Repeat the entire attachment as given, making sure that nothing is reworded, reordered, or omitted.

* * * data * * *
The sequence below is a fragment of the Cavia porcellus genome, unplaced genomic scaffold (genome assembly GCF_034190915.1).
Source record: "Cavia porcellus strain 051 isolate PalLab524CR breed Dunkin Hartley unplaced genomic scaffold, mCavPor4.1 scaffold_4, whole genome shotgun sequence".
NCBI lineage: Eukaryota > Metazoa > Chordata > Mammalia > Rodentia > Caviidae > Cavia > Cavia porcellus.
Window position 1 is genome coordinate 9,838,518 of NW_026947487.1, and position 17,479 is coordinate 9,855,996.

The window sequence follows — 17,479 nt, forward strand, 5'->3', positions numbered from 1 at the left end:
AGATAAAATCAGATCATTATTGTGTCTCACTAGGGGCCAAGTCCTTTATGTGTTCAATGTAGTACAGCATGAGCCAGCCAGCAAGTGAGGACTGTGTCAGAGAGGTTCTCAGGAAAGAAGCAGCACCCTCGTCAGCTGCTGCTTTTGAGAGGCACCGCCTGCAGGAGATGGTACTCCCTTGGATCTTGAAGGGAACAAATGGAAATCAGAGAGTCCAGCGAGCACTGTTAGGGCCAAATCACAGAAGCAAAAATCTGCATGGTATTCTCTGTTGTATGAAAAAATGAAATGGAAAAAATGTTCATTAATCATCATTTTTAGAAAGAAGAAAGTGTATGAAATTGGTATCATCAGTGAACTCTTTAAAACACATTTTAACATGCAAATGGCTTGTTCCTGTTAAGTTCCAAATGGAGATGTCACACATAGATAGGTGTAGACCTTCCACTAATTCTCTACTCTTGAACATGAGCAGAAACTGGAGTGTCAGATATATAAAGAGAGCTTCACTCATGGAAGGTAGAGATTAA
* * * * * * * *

The sequence below is a fragment of the Cavia porcellus genome, unplaced genomic scaffold (genome assembly GCF_034190915.1).
Source record: "Cavia porcellus strain 051 isolate PalLab524CR breed Dunkin Hartley unplaced genomic scaffold, mCavPor4.1 scaffold_4, whole genome shotgun sequence".
NCBI lineage: Eukaryota > Metazoa > Chordata > Mammalia > Rodentia > Caviidae > Cavia > Cavia porcellus.
Window position 1 is genome coordinate 9,838,518 of NW_026947487.1, and position 17,479 is coordinate 9,855,996.

The window sequence follows — 17,479 nt, forward strand, 5'->3', positions numbered from 1 at the left end:
AGATAAAATCAGATCATTATTGTGTCTCACTAGGGGCCAAGTCCTTTATGTGTTCAATGTAGTACAGCATGAGCCAGCCAGCAAGTGAGGACTGTGTCAGAGAGGTTCTCAGGAAAGAAGCAGCACCCTCGTCAGCTGCTGCTTTTGAGAGGCACCGCCTGCAGGAGATGGTACTCCCTTGGATCTTGAAGGGAACAAATGGAAATCAGAGAGTCCAGCGAGCACTGTTAGGGCCAAATCACAGAAGCAAAAATCTGCATGGTATTCTCTGTTGTATGAAAAAATGAAATGGAAAAAATGTTCATTAATCATCATTTTTAGAAAGAAGAAAGTGTATGAAATTGGTATCATCAGTGAACTCTTTAAAACACATTTTAACATGCAAATGGCTTGTTCCTGTTAAGTTCCAAATGGAGATGTCACACATAGATAGGTGTAGACCTTCCACTAATTCTCTACTCTTGAACATGAGCAGAAACTGGAGTGTCAGATATATAAAGAGAGCTTCACTCATGGAAGGTAGAGATTAA